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    Floral Scent Soothes Stress

    Linalool May Explain Some of Aromatherapy’s Stress-Reducing Benefits
    WebMD Health News
    Reviewed by Louise Chang, MD

    July 24, 2009 -- Sniffing your way around the local farmer’s market may offer some of nature’s best aromatherapy to reduce stress.

    A new study shows that linalool, a floral scented compound found in many foods and flowers such as oranges, grapes, mangos, lemons, basil, and lavender, may suppress stress-related chemical and gene changes in rats.

    Inhaling the linalool caused a reduction in the level of stress-induced immune cells in the rats’ bloodstream as well as downgraded the activity of more than 100 genes that go into overdrive during stressful situations.

    Researchers say inhaling the scents of certain plants has been practiced since ancient times to reduce stress, fight inflammation and depression, and induce sleep, and these results represent some of the first scientific evidence to back up these stress-reducing claims.

    Good Reason to Stop and Smell the Flowers

    In the study, published in the Journal of Agricultural and Food Chemistry, Japanese researchers exposed a group of laboratory rats to the scent of linalool during a stressful situation and then monitored changes in their blood chemistry and gene activity. The test group was compared to rats who were stressed the same way but without linalool exposure and rats who were neither stressed nor exposed to linalool.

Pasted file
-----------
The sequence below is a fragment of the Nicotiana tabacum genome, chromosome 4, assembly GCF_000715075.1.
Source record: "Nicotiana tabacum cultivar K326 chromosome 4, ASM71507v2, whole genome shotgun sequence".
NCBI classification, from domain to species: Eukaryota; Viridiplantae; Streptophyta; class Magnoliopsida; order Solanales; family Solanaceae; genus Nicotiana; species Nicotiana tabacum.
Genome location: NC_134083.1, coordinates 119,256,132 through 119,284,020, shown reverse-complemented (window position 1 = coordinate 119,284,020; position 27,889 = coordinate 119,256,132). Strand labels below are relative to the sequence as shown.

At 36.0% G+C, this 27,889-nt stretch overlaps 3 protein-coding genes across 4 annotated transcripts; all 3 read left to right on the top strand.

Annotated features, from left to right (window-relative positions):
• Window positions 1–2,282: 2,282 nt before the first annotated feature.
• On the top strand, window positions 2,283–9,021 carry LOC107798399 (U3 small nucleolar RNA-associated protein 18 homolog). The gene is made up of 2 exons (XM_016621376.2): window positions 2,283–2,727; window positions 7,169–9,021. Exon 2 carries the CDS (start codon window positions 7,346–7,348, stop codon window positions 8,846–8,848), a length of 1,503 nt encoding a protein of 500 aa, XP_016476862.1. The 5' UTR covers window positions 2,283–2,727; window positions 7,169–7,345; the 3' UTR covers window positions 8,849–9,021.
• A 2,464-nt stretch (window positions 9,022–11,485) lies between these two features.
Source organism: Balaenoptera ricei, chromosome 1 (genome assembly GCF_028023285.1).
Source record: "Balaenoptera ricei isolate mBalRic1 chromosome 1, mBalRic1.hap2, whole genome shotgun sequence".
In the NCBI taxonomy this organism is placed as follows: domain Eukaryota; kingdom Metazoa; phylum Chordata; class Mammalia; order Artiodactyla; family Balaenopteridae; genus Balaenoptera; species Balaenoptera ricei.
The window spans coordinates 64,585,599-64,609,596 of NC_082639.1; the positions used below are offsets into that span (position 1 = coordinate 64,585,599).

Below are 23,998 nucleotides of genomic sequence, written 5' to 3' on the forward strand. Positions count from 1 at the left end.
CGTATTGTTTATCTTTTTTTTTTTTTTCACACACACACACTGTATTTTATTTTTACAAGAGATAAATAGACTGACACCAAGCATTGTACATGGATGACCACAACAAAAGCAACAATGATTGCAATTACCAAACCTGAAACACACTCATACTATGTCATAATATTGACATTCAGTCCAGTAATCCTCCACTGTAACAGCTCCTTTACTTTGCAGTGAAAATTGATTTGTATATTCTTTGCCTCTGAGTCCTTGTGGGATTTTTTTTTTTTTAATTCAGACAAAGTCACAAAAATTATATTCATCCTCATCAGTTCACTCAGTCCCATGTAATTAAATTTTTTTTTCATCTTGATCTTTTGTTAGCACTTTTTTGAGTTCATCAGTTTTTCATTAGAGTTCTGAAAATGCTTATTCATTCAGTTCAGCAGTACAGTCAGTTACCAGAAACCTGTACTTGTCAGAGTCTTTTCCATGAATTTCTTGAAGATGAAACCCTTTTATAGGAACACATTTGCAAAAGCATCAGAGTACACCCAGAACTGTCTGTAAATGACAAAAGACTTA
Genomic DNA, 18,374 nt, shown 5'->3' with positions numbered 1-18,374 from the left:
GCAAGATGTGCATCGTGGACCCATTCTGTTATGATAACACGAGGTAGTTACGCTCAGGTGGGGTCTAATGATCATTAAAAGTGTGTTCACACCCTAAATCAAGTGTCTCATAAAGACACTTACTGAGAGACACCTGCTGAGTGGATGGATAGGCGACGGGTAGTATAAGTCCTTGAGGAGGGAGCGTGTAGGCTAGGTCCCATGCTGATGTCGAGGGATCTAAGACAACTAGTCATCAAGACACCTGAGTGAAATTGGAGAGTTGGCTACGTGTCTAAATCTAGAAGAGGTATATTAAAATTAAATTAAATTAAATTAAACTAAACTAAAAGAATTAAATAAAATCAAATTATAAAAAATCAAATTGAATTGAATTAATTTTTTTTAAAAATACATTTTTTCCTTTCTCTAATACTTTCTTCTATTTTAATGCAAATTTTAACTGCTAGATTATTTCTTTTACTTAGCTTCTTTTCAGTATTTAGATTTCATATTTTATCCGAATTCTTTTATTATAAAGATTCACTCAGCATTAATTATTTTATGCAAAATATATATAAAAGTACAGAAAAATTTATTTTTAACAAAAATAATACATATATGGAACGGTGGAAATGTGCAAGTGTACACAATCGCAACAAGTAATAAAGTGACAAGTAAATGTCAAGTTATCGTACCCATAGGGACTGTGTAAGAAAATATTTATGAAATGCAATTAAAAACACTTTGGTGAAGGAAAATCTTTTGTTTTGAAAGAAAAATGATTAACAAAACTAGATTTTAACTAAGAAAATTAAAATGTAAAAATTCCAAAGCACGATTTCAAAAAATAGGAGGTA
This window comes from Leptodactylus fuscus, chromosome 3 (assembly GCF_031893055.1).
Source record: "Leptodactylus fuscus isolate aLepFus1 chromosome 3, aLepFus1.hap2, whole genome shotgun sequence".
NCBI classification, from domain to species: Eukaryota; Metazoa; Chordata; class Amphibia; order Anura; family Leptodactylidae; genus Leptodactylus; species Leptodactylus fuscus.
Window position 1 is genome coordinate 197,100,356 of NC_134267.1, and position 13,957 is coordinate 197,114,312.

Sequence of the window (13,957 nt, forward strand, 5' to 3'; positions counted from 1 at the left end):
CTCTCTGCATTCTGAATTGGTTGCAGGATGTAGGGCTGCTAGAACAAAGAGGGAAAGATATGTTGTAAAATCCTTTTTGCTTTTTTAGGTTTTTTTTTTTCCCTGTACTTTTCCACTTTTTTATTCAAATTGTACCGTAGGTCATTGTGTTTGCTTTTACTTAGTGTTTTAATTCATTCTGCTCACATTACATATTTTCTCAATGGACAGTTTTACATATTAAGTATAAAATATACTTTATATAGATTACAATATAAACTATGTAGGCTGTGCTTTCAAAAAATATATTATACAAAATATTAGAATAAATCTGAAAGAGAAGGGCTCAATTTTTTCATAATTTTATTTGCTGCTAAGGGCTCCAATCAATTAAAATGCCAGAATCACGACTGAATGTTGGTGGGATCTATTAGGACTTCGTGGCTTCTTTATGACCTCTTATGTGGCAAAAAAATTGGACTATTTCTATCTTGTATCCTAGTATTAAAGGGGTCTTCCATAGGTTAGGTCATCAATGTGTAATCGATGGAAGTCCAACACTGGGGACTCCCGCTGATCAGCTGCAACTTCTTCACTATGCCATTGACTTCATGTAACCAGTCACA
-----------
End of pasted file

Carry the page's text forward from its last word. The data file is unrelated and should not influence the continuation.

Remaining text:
Although levels of two stress hormones, ACTH and corticosterone, increased in the stressed rats exposed to linalool scent, the results showed that linalool exposure was linked to a return of two types of stress-related immune cells to near-normal levels compared to the stressed rats who were not exposed to linalool.

    In addition, inhaling linalool was linked to reduced activity of 109 genes that kick into high gear in response to stress.

    Researcher Akio Nakamura of the Technical Researcher Center at T. Hasegawa Co. Ltd. in Kawasaki-shi, Japan, and colleagues say the findings could form the basis for additional study using blood tests to identify effects of odorants.

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